April 2, 2012
This article by Workers Party member Joel Cosgrove originally appeared in Green Left Weekly.
In what has been described as New Zealand’s most high-profile and bitter industrial dispute since the early 1990s, waterside workers went back to work, after a four-week strike. Auckland’s port company agreed to end its lockout of 235 workers on March 30, and pay workers a week’s wages for being illegally locked out.
The New Zealand Herald reported that Maritime Union president Garry Parsloe told a huge workers’ meeting: “You’ll all go back to your jobs and until you go back you’ll all get paid.
“Everything we have done has fallen into place, thanks to your solidarity.” Read the rest of this entry »
April 2, 2012
By writers for The Spark
The livelihoods of thousands of working class people in New Zealand are being attacked by Talleys Group Ltd, a New Zealand-based private company which owns AFFCO meat-processing plants and has locked out freezing workers throughout the North Island.
As one of the largest meat operations in New Zealand, Talleys operates nine AFFCO freezing works plants. For decades AFFCO has been a source of employment in provincial areas and the workforce is often generational. Through generations of genuine rank-and-file unionism, freezing workers in AFFCO as well as other plants owned by other meat processing companies were able to achieve relatively strong wages and conditions by comparison to other industries.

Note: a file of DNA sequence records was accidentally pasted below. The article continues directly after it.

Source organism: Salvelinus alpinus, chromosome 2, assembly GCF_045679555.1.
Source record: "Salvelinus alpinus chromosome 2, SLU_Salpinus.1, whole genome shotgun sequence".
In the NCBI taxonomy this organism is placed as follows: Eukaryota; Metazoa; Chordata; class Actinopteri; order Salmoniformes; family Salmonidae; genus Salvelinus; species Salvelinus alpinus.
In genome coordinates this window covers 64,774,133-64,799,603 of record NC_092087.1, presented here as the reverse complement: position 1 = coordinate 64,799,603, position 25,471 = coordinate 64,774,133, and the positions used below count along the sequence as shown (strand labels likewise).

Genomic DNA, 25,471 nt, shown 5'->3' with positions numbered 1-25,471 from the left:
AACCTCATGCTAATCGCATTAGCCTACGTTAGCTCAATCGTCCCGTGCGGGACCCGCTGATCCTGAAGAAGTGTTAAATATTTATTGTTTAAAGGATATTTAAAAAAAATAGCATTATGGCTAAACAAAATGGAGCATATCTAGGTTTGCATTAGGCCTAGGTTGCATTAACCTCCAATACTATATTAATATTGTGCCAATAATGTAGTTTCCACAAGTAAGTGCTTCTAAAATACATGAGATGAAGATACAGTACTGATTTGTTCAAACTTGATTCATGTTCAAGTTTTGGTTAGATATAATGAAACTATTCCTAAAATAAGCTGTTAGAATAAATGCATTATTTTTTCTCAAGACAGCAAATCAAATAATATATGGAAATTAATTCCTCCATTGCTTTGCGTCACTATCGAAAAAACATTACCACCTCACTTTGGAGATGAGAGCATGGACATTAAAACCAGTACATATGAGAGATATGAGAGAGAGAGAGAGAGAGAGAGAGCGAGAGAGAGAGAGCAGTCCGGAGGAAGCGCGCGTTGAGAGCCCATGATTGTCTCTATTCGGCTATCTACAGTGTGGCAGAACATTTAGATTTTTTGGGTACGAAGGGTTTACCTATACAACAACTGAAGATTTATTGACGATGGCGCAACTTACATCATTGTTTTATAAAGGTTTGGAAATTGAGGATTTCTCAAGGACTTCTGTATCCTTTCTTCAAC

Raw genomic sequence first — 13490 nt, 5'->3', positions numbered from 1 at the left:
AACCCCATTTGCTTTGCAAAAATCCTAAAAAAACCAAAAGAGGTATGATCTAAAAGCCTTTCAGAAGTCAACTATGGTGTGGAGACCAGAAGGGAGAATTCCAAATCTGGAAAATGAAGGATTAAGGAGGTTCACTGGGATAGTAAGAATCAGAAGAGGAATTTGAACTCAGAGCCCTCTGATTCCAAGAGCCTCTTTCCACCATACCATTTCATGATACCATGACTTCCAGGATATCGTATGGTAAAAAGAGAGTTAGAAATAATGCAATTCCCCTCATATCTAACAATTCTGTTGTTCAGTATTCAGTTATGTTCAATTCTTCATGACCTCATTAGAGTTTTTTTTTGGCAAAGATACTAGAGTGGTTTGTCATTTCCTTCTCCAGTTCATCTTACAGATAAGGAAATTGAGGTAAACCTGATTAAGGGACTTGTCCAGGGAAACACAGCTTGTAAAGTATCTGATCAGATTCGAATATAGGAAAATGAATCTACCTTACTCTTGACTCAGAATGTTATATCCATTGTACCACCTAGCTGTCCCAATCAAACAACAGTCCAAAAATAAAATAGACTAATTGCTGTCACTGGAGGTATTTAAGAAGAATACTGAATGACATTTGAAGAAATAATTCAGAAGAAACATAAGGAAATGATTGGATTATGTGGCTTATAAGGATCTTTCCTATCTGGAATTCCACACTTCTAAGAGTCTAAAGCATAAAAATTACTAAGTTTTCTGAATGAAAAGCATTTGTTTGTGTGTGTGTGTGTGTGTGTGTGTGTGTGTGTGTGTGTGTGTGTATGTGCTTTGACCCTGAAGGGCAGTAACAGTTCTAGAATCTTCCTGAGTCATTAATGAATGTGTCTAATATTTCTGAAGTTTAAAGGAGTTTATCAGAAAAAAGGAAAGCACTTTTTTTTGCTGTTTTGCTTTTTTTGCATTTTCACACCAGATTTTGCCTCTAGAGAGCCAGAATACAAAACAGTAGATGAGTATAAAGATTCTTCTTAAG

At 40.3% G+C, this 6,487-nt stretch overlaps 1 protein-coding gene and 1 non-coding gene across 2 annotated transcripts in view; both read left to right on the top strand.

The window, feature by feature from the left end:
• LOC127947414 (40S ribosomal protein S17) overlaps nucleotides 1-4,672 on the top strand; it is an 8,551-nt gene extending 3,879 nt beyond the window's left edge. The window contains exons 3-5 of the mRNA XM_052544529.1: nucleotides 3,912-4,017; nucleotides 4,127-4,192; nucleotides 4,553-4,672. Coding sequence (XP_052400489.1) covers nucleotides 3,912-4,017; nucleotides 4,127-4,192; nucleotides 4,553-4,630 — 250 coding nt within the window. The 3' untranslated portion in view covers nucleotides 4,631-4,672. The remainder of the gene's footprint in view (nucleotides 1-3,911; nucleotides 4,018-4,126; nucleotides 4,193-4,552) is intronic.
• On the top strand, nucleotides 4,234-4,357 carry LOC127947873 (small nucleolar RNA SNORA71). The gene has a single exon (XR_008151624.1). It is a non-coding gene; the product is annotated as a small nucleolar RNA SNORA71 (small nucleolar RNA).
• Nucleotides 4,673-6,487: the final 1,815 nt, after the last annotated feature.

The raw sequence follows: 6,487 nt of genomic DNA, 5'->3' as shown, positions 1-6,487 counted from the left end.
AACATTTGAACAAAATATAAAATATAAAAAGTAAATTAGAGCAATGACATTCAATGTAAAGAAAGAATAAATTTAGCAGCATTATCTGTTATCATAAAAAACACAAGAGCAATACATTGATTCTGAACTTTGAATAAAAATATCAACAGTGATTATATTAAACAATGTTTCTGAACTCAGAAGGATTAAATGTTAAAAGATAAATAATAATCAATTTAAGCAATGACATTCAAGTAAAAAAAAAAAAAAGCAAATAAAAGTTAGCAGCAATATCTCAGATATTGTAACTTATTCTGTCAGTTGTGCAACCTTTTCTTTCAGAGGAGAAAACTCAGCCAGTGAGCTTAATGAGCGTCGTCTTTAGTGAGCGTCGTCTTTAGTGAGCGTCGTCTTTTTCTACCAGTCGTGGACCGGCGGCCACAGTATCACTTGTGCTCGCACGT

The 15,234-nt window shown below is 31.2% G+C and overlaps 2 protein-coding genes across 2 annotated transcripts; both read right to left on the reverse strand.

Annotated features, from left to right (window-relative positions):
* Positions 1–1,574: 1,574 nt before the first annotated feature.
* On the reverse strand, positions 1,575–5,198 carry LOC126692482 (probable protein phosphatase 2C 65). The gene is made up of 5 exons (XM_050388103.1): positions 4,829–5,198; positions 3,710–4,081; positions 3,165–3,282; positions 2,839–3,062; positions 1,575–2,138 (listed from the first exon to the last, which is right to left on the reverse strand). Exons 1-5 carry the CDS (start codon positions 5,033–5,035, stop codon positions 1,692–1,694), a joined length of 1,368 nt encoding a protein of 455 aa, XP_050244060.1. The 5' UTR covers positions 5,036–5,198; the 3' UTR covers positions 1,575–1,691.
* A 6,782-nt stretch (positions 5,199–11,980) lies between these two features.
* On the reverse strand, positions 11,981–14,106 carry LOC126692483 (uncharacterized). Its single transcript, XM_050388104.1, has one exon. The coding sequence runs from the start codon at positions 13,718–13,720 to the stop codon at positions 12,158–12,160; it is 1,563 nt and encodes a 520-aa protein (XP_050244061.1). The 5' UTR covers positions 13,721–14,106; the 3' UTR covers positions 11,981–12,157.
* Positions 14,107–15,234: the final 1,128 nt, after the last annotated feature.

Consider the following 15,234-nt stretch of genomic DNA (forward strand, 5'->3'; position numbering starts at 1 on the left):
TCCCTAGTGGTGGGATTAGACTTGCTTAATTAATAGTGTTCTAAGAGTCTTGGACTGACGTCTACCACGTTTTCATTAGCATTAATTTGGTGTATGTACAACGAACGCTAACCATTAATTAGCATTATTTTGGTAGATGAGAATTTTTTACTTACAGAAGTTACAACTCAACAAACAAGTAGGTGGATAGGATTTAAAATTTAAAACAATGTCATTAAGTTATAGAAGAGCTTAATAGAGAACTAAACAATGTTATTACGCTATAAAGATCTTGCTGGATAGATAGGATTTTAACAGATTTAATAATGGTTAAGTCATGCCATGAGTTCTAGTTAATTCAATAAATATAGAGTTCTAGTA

On Febraury 29 the company locked out of over 700 workers which led to the beginning of picketing on March 2 at the Moerewa (in Northland), Wiri (in South Auckland), Horotiu (in North Waikato), Rangiuru (near Te Puke), Hawkes Bay (at Napier), and Manawatu (at Fielding), and Wairoa (in Northern Hawkes Bay) plants. On March 2 the union correctly called all members who were not locked-out into strike action. In turn the company then began locking-out strikers who were not covered by the original lockout notices, for example, a further 200 more workers were locked-out at Rangiuru. The union then called further 24-hour and 48-hour strikes including those which started on March 6, March 12, and March 22. Daily pickets are taking place at some plants. Read the rest of this entry »